Classics, Not Textbooks – TJED 101

Classics not Textbooks

The debate on education is a hot topic these days.  The introduction of Common Core State Standards is only just the latest in the never ending debate on education.

In our home we use literature as our core curriculum.  I believe literature is the most effective and meaningful way to teach the vast majority of subjects needed for the average person to thrive in the world.  This is one of the many reasons that I oppose CCSS, because it stresses informational texts over classic literature.

I thought I’d spend a little time today telling you WHY I think literature and the classics are so important.

We follow the Leadership Educational Model, also known as Thomas Jefferson Education or TJED.  The first principle to getting a successful education is “Classics, Not Textbooks”.

I have written in the past about how we use literature for math, language arts, and music.  But WHY do I use classics for them?  What makes literature more effective in learning?

The stories.

Let’s take history for example.  Which is more memorable?

George Washington was born in 1732.  He was general of the American army during the Revolutionary War.  He was first president of the United States of America and served from 1789 to 1783.  He died in 1799.

or…

George Washington was born in an old farmhouse to a grumpy and ungrateful woman.  His mother’s hovering kept him from following his dreams again and again but he often found solace and companionship in his older half-brother Lawrence Washington.

At the age of 14 he finally convinced his mother to allow him to become a surveyor, a career to which he was well suited and proved to be the basis upon which he gained many of the skills which allowed him to rise quickly within the ranks of the British Army in the early 1750′s.  In May of 1754 he was leading a small platoon when he ambushed a French patrol and killed a man who turned out to be the French ambassador.  This was the spark that began the French and Indian War (also known as the 7 years war).

During the War he suffered through several bouts of dysentery, before he had fully recovered he found himself in a battle that would many would remember for years to come.  In June of 1755 he rode on horseback to carry messages back and forth between command and the troops, all while bullets coming from the enemy hidden within the trees picked off his fellow soldiers one by one.  George himself had two horses killed out from underneath him but he continued to get up and soldier on.  When the battle was over he was the only officer left standing, and was completely unscathed.  Later he found four bullet holes in his coat, and one in his hat.  One of his fellow soldiers said, “I expected every moment to see him fall. Nothing but the superintending care of Providence could have saved him.”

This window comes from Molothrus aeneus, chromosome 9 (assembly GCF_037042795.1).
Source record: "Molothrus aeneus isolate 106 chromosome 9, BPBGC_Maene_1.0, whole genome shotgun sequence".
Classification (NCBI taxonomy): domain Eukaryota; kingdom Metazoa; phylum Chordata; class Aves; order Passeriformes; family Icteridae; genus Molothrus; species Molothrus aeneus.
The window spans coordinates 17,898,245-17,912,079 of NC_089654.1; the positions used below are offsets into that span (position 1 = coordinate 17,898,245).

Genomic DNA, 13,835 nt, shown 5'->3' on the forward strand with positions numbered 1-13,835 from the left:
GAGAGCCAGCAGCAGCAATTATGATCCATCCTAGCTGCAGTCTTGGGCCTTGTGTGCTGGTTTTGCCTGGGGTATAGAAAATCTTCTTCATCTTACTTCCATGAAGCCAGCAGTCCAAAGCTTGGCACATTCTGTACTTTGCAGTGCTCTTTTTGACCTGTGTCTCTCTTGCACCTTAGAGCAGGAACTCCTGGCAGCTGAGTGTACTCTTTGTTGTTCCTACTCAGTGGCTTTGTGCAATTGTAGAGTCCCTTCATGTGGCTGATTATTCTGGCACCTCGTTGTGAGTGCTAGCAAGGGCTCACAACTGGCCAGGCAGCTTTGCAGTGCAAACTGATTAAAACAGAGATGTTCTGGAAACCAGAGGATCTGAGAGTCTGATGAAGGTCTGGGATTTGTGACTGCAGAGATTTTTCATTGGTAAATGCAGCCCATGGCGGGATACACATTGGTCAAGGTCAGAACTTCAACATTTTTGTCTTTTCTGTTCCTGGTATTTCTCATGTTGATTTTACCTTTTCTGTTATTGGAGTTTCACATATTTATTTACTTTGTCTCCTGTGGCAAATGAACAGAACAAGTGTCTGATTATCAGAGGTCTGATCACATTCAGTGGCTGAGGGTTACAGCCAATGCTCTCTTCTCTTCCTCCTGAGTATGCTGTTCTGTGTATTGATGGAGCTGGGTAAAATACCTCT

It is said that one of the Indian Chiefs fighting against the British Army later remarked, “I called to my young men and said, mark yon tall and daring warrior? He is not of the red-coat tribe–he hath an Indian’s wisdom, and his warriors fight as we do–himself is alone exposed. Quick, let your aim be certain, and he dies. Our rifles were leveled, rifles which, but for [him], knew not how to miss–’twas all in vain, a power mightier far than we, shielded you… Listen! The Great Spirit protects that man [pointing at Washington], and guides his destinies–he will become the chief of nations, and a people yet unborn will hail him as the founder of a mighty empire”

Need I keep going?  We haven’t even gotten to the Boston Tea Party yet!  I could tell you story after story, plucked from my memory.  I need only to look up the dates.  Yet the dates are all that textbooks expect us to remember.

History is rich.  History is absolutely captivating!  History is filled with more than names, dates, and places and there is just NOT enough room to put all of that in one book.

Text books are mostly written by committee, and since they have to put so much information in one volume, they don’t have room for what many consider “non-essential” details.  But I believe the “non-essential” details are what make history WORTH remembering!